was also the first time I ever heard about him. We had walked home from school that afternoon--about half a mile--and had just gotten to the doorstep when Mom opened the door, sorrow written on her face. "Padre Pio died," she said with deep emotion. (Who was that? Some relative I had never heard of?)
Turns out that Mom was referring to an Italian priest who was known around the Catholic world: A Franciscan whose hands and feet bled as if he were crucified, who had been seen in two different places at the same time (documented incidents of bilocation), and who was said to be able to read the souls of those who came to him for confession, reminding people of sins they had forgotten to confess (or that they had deliberately withheld). He was also known to be quite severe at times, especially when dealing with the dishonest, while with people who were genuinely struggling to keep the Ten Commandments he was as tender as the father of the Prodigal Son. Suffering intensely from the mystical (but very real) wounds in his hands, feet, and side, he had a heart for the sick and used his growing fame to fund a "house for the relief of suffering" for the town near his Franciscan friary which had no hospital. (A state of the art hospital was inaugurated in 1956. Even the UN contributed toward its construction.)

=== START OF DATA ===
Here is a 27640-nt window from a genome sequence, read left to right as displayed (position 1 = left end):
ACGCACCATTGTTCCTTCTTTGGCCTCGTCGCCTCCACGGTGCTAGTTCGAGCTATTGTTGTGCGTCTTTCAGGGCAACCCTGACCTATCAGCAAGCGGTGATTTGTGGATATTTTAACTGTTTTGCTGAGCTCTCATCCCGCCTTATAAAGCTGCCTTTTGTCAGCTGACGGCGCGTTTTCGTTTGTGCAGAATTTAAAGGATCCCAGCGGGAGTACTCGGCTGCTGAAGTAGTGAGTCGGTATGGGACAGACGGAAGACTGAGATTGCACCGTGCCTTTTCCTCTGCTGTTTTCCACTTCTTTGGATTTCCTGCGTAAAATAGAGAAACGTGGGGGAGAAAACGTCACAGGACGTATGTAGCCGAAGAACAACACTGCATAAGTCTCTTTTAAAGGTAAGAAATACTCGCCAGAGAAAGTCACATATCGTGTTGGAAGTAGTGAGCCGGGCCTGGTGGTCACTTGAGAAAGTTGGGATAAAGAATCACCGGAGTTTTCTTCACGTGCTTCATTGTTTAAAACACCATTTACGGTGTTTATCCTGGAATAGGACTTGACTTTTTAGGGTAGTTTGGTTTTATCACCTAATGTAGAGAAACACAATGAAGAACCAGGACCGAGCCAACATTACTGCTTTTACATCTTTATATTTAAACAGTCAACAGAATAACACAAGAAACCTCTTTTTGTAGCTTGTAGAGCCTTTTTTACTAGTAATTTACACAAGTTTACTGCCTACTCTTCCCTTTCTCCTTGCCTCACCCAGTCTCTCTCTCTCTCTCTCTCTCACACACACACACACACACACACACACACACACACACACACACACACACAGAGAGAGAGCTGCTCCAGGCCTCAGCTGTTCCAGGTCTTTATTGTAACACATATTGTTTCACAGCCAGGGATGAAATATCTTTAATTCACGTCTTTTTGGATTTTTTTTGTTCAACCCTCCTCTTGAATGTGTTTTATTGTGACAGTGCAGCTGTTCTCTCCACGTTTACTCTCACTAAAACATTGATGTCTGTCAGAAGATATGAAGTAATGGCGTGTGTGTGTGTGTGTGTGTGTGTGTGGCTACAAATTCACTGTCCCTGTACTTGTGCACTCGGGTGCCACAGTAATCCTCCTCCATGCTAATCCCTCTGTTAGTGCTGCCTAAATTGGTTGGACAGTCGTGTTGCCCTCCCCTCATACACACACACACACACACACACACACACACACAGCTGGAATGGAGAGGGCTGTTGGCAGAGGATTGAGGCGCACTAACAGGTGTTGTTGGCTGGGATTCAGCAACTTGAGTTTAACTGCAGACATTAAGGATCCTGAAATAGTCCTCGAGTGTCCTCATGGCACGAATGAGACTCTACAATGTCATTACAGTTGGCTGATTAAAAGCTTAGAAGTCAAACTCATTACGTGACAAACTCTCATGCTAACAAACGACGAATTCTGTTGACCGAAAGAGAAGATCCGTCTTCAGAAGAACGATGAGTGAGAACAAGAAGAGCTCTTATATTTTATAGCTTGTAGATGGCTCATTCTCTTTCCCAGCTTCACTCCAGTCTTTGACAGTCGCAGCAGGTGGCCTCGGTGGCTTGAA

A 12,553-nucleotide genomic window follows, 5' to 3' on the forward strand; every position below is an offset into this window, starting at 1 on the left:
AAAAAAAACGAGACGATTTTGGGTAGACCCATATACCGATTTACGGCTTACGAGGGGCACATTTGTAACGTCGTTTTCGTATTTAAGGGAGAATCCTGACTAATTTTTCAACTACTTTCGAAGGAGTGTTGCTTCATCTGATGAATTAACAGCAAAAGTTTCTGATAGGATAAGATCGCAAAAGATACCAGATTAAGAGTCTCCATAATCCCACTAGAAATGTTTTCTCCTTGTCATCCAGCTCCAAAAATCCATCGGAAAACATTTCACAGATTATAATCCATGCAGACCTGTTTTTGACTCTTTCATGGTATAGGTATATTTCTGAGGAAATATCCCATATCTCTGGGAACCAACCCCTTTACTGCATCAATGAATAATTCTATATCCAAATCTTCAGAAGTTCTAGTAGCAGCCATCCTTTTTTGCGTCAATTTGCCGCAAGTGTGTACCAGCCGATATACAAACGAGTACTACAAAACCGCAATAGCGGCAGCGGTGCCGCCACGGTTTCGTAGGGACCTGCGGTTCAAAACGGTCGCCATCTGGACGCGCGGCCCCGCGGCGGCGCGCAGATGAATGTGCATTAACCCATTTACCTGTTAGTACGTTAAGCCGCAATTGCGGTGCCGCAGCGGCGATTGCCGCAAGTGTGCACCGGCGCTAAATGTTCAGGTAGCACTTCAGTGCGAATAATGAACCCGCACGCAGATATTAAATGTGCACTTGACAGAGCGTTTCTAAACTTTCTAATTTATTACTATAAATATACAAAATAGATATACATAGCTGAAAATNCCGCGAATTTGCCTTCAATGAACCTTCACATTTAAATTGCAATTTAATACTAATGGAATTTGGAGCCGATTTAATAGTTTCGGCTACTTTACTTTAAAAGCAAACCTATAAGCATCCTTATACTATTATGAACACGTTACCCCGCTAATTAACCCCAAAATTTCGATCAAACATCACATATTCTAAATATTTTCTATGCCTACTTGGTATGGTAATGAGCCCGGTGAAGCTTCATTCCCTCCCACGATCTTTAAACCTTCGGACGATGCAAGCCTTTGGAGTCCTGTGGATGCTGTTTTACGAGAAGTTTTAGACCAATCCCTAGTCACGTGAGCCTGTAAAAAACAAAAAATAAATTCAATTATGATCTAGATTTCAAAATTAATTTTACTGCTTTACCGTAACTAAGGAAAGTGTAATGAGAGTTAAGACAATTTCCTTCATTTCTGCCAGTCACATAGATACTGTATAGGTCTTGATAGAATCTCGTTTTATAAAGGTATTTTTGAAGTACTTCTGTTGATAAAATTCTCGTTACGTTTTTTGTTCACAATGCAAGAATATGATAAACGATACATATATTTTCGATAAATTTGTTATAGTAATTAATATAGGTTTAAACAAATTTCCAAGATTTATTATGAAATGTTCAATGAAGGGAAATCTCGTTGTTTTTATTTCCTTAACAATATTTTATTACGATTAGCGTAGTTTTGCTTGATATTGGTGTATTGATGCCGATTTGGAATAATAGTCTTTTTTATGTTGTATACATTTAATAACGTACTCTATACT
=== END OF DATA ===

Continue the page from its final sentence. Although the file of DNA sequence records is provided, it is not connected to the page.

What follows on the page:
Pio was a controversial figure during his life and still is. In 1923, the Holy Office could not confirm the supernatural origin of his stigmata, and ordered the faithful to "conform to this declaration." He was forbidden to write letters in answer to those who wrote for spiritual guidance. He was ordered to celebrate Mass in private without so much as an altar server, a restriction that stayed in place for ten years. When Pope John Paul was preparing to canonize him, I heard a venerable Franciscan comment with real outrage, "Padre Pio should not be canonized! I am not free to say why, but there are good reasons!" Here in Boston, more than one parish priest refused to inform parishioners about the upcoming three day "visit" by a major relic of Padre Pio. It's so...gauche.
|Children's "chapter book" on St Pio.|
If you are in the Boston area and hoping to join the fellowship, be sure to stop by the book table staffed by Sister Susan James and stocked with Padre Pio material for all ages--in English, Spanish and Portuguese. If you are not anywhere near, but interested in Padre Pio, you can still get a book or two: including a bio of Padre Pio for kids that's also available in e-book.
Not much of a Padre Pio fan? You'll enjoy John Allen's comments about what St Pio's canonization reveals about the Catholic not-as-top-down-as-people-think Church and the power of the people.
Post your prayer intentions in the comments, and if you don't want them actually "posted" in public, put "for your eyes only" in the first line. I will deliver them all on Thursday. (In 4 pt type.)